Oxides or hydroxides of multi-component metals have complementary advantages in removing phosphates, and have more efficient phosphorus removal properties than one-component metals. In addition, the use of aluminum salts in some studies is harmful to the environment and humans, while magnesium salts are more environmentally friendly. The amalgamation of lanthanum and magnesium with palygorskite can not only improve the zero-charge point of the material, but also enhance the dispersion of lanthanum, thereby improving the phosphorus removal performance of the material (Shi et al. 2019). Therefore, magnesium and lanthanum were selected for the secondary modification of high-temperature treated palygorskite. Then its adsorption capacity and mechanism of phosphate were investigated, along with its recyclability and reproducibility. On this basis, the material's adsorption effect on phosphate in piggery wastewater was further studied.
MATERIALS AND METHODS
The original palygorskite (PAL) was procured from Xuyi County Sinoma Gravite Clay Co., Ltd (Jiangsu, China). Potassium dihydrogen phosphate (KH2PO4), lanthanum chloride heptahydrate (LaCl3⋅7H2O) and magnesium chloride hexahydrate (MgCl2⋅6H2O) were from Maclean Biochemical Technology Co., Ltd (Shanghai, China). The chemical reagents used in the experiment reached analytical purity. The piggery wastewater was from a pig farm in Hubei Province. The collected wastewater was filtered with gauze and stored in a refrigerator for later use.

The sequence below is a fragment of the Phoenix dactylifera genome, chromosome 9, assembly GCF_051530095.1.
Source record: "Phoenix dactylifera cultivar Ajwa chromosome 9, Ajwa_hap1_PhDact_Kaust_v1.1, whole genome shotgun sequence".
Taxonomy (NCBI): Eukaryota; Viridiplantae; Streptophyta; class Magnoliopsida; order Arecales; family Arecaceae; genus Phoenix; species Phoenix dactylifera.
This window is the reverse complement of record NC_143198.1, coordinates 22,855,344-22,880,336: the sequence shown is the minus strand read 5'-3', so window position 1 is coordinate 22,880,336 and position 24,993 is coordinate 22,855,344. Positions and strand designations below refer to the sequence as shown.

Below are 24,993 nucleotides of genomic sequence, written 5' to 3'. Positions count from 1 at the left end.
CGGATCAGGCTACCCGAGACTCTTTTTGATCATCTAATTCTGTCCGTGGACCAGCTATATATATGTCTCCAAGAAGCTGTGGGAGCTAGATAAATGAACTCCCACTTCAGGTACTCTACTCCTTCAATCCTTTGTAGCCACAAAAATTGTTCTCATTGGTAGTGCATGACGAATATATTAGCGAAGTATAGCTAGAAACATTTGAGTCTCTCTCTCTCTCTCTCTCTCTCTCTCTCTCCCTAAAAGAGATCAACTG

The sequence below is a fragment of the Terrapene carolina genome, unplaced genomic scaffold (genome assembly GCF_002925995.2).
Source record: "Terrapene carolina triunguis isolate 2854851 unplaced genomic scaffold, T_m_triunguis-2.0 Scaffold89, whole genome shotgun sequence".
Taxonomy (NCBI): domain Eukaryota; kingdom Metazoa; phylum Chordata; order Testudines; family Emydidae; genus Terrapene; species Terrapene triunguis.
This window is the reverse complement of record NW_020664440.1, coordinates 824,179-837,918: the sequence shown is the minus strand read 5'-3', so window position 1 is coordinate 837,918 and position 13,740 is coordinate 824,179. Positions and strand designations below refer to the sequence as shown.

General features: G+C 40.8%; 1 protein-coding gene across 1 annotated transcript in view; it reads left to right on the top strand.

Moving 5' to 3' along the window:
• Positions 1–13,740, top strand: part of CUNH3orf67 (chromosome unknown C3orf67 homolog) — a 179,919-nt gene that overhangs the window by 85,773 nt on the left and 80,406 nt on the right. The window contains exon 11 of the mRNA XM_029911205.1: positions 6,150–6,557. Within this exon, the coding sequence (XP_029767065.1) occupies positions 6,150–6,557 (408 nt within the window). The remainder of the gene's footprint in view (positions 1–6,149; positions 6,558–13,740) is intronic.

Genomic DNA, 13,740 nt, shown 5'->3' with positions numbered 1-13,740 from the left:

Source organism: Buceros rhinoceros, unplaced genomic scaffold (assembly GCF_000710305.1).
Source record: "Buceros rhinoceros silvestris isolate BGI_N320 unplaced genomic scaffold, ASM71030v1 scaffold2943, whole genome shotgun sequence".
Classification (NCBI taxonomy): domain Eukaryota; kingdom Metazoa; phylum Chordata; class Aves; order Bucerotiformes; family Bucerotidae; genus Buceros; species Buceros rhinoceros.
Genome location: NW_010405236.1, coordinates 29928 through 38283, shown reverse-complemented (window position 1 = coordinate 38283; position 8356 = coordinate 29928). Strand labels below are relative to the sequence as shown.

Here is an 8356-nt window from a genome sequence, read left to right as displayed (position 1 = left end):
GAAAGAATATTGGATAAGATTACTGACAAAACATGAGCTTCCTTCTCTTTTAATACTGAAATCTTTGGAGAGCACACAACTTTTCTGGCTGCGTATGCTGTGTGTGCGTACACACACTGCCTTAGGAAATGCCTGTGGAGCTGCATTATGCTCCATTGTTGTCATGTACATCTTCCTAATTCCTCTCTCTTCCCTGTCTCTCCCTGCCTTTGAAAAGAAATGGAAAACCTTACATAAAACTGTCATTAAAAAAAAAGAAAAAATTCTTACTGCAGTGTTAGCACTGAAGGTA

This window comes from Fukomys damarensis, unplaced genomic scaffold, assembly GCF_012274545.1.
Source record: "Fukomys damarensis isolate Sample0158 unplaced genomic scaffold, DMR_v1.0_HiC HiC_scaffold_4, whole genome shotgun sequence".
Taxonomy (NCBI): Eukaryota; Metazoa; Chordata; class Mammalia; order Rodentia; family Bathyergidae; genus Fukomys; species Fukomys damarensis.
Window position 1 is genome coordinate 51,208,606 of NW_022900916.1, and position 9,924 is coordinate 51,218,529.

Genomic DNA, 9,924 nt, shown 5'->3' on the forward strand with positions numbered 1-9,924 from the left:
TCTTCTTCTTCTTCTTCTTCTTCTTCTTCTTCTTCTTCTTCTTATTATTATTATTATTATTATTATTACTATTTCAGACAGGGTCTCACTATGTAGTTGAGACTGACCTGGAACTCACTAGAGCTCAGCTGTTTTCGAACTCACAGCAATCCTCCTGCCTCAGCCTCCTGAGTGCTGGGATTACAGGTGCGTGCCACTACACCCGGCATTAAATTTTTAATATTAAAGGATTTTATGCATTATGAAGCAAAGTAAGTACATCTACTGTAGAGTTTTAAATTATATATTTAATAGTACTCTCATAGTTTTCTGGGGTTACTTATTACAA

Preparation of adsorbent
The original palygorskite (PAL) was roasted in a muffle furnace with a set temperature range (500–900 °C) for a certain period of time (2–5 h). Then, the sample with the best phosphate adsorption performance was selected. The palygorskite sample after high-temperature treatment was named HPAL. Then, lanthanum and magnesium were loaded onto HPAL by coprecipitation. Firstly, a certain amount of LaCl3⋅7H2O, MgCl2⋅6H2O and HPAL were added to water, and shaken in a thermostatic water bath shaker at 200 rpm for 4 h. Then, the pH value of the mixture was adjusted to 10 with sodium hydroxide solution. The mixture was then oscillated for another 8 h and left to rest at room temperature for 12 h. After standing, the samples were filtered, washed with deionized water and dried in a drying oven at 65 °C. Eventually, the dried samples were roasted in an electric furnace with a set temperature of 500 °C for 2 h. The material obtained through the above-mentioned lanthanum and magnesium modification process was named LM-HPAL.